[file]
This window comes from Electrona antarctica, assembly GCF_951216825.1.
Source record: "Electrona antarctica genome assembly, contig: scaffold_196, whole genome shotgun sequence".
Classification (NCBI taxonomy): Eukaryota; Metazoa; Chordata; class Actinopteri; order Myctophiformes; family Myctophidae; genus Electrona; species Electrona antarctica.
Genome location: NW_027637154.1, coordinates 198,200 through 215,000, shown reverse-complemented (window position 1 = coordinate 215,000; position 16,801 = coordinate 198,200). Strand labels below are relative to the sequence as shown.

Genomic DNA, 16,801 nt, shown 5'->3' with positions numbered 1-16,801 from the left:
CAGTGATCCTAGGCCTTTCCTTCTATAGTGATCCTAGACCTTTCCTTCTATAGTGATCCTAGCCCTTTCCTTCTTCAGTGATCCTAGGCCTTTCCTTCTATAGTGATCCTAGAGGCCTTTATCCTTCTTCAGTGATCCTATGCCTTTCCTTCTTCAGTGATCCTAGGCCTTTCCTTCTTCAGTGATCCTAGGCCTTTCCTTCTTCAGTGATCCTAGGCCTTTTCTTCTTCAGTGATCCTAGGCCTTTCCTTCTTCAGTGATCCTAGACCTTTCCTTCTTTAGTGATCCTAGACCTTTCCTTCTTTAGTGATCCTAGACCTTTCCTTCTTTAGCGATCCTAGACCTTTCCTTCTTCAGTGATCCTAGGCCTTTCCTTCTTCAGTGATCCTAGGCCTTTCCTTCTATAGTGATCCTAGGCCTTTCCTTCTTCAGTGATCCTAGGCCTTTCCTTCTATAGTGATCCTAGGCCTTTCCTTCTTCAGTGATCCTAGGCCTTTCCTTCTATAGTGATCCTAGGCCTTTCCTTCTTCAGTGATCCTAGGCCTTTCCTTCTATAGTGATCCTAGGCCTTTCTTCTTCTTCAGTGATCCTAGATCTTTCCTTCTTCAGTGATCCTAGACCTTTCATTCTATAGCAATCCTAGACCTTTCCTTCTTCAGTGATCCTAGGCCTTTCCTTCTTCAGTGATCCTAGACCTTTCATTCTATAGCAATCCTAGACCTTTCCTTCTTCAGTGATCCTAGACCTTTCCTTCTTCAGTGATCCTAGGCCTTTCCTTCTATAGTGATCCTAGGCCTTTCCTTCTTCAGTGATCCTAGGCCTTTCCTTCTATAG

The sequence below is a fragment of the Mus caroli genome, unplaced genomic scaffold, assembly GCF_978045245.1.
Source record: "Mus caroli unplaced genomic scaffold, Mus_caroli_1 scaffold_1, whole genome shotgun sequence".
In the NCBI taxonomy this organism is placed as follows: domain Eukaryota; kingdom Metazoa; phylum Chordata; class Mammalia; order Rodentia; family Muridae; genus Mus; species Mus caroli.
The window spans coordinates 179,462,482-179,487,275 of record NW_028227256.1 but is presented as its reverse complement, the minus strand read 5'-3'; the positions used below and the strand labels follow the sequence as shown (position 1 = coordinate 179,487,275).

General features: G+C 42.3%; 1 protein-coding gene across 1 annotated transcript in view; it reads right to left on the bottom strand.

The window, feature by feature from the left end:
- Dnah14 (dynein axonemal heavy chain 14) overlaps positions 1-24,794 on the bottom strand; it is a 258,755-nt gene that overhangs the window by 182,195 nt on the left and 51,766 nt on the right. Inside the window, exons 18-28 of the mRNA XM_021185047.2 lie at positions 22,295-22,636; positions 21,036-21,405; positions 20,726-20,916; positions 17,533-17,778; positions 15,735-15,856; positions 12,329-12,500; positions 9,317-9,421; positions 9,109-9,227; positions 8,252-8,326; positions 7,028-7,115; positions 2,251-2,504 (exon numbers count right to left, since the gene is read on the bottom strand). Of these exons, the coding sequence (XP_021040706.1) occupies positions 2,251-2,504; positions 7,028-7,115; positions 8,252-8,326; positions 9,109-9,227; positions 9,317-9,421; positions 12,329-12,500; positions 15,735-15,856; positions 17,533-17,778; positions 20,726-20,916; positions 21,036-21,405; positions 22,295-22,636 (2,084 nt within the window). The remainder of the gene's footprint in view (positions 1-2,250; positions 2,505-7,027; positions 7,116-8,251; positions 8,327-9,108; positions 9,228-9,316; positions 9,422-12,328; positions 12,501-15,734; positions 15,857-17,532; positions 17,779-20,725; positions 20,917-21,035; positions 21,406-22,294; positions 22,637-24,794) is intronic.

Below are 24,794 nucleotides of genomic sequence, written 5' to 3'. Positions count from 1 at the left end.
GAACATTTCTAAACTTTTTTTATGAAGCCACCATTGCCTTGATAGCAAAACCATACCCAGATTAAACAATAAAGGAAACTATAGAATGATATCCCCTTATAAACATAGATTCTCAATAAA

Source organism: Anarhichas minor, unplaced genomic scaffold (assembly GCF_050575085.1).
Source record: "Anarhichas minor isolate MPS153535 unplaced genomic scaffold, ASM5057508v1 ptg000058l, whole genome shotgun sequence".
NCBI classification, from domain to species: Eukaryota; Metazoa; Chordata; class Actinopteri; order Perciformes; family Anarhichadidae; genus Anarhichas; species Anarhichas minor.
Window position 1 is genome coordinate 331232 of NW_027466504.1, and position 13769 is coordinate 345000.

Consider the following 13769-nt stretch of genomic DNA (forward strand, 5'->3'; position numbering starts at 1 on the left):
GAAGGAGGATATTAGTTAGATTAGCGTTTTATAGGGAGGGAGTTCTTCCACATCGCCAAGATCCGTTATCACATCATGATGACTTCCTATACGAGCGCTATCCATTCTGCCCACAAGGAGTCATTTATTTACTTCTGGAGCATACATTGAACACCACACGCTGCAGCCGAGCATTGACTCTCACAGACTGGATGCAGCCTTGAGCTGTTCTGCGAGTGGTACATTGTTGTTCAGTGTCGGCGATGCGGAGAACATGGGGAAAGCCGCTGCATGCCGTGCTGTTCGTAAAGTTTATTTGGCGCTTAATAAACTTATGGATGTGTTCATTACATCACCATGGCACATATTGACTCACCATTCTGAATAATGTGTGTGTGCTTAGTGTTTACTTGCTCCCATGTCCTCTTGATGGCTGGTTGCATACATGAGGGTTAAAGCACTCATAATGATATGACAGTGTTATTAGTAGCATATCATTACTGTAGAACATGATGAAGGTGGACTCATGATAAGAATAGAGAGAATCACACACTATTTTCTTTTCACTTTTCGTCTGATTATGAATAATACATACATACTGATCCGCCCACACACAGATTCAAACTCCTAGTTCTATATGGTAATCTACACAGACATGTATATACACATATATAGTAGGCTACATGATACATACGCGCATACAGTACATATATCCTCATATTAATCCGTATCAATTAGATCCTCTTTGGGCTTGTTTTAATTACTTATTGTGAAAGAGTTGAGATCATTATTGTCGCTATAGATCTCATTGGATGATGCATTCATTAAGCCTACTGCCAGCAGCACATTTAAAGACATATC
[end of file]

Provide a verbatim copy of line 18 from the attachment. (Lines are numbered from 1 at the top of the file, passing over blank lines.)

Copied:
NCBI classification, from domain to species: Eukaryota; Metazoa; Chordata; class Actinopteri; order Perciformes; family Anarhichadidae; genus Anarhichas; species Anarhichas minor.